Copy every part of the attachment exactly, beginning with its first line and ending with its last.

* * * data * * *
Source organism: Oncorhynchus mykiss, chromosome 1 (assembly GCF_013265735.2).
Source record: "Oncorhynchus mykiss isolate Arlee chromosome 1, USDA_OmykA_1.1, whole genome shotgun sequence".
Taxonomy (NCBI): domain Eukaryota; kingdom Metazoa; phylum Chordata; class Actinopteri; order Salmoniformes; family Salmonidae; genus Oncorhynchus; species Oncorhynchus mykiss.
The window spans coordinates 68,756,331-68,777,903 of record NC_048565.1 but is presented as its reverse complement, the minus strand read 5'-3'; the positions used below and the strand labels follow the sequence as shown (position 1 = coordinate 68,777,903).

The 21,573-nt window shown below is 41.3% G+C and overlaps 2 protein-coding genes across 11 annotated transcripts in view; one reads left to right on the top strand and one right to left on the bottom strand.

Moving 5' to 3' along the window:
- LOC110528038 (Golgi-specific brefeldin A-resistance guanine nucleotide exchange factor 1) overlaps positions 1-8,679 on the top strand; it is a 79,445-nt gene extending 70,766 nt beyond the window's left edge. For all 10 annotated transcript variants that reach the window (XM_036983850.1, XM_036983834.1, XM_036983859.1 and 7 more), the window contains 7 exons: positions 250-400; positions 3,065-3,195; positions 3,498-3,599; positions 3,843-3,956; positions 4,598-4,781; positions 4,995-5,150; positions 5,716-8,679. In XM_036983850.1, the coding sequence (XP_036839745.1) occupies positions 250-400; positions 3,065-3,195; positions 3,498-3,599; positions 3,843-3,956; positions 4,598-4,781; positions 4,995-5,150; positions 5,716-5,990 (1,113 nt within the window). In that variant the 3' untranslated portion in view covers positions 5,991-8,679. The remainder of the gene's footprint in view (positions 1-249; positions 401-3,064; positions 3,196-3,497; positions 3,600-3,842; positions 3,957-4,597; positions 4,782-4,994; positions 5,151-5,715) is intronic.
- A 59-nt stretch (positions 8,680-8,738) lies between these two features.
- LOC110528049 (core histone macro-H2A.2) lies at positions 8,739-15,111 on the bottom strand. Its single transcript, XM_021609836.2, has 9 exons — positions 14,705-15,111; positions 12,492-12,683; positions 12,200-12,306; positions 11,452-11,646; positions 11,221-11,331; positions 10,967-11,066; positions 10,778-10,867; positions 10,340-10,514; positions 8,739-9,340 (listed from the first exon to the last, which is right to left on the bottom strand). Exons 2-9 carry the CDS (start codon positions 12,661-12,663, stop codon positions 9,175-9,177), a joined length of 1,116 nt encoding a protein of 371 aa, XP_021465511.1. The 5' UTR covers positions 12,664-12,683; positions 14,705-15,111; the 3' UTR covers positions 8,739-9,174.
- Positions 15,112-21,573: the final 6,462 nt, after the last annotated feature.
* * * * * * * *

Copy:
Source organism: Oncorhynchus mykiss, chromosome 1 (assembly GCF_013265735.2).
Source record: "Oncorhynchus mykiss isolate Arlee chromosome 1, USDA_OmykA_1.1, whole genome shotgun sequence".
Taxonomy (NCBI): domain Eukaryota; kingdom Metazoa; phylum Chordata; class Actinopteri; order Salmoniformes; family Salmonidae; genus Oncorhynchus; species Oncorhynchus mykiss.
The window spans coordinates 68,756,331-68,777,903 of record NC_048565.1 but is presented as its reverse complement, the minus strand read 5'-3'; the positions used below and the strand labels follow the sequence as shown (position 1 = coordinate 68,777,903).

The 21,573-nt window shown below is 41.3% G+C and overlaps 2 protein-coding genes across 11 annotated transcripts in view; one reads left to right on the top strand and one right to left on the bottom strand.

Moving 5' to 3' along the window:
- LOC110528038 (Golgi-specific brefeldin A-resistance guanine nucleotide exchange factor 1) overlaps positions 1-8,679 on the top strand; it is a 79,445-nt gene extending 70,766 nt beyond the window's left edge. For all 10 annotated transcript variants that reach the window (XM_036983850.1, XM_036983834.1, XM_036983859.1 and 7 more), the window contains 7 exons: positions 250-400; positions 3,065-3,195; positions 3,498-3,599; positions 3,843-3,956; positions 4,598-4,781; positions 4,995-5,150; positions 5,716-8,679. In XM_036983850.1, the coding sequence (XP_036839745.1) occupies positions 250-400; positions 3,065-3,195; positions 3,498-3,599; positions 3,843-3,956; positions 4,598-4,781; positions 4,995-5,150; positions 5,716-5,990 (1,113 nt within the window). In that variant the 3' untranslated portion in view covers positions 5,991-8,679. The remainder of the gene's footprint in view (positions 1-249; positions 401-3,064; positions 3,196-3,497; positions 3,600-3,842; positions 3,957-4,597; positions 4,782-4,994; positions 5,151-5,715) is intronic.
- A 59-nt stretch (positions 8,680-8,738) lies between these two features.
- LOC110528049 (core histone macro-H2A.2) lies at positions 8,739-15,111 on the bottom strand. Its single transcript, XM_021609836.2, has 9 exons — positions 14,705-15,111; positions 12,492-12,683; positions 12,200-12,306; positions 11,452-11,646; positions 11,221-11,331; positions 10,967-11,066; positions 10,778-10,867; positions 10,340-10,514; positions 8,739-9,340 (listed from the first exon to the last, which is right to left on the bottom strand). Exons 2-9 carry the CDS (start codon positions 12,661-12,663, stop codon positions 9,175-9,177), a joined length of 1,116 nt encoding a protein of 371 aa, XP_021465511.1. The 5' UTR covers positions 12,664-12,683; positions 14,705-15,111; the 3' UTR covers positions 8,739-9,174.
- Positions 15,112-21,573: the final 6,462 nt, after the last annotated feature.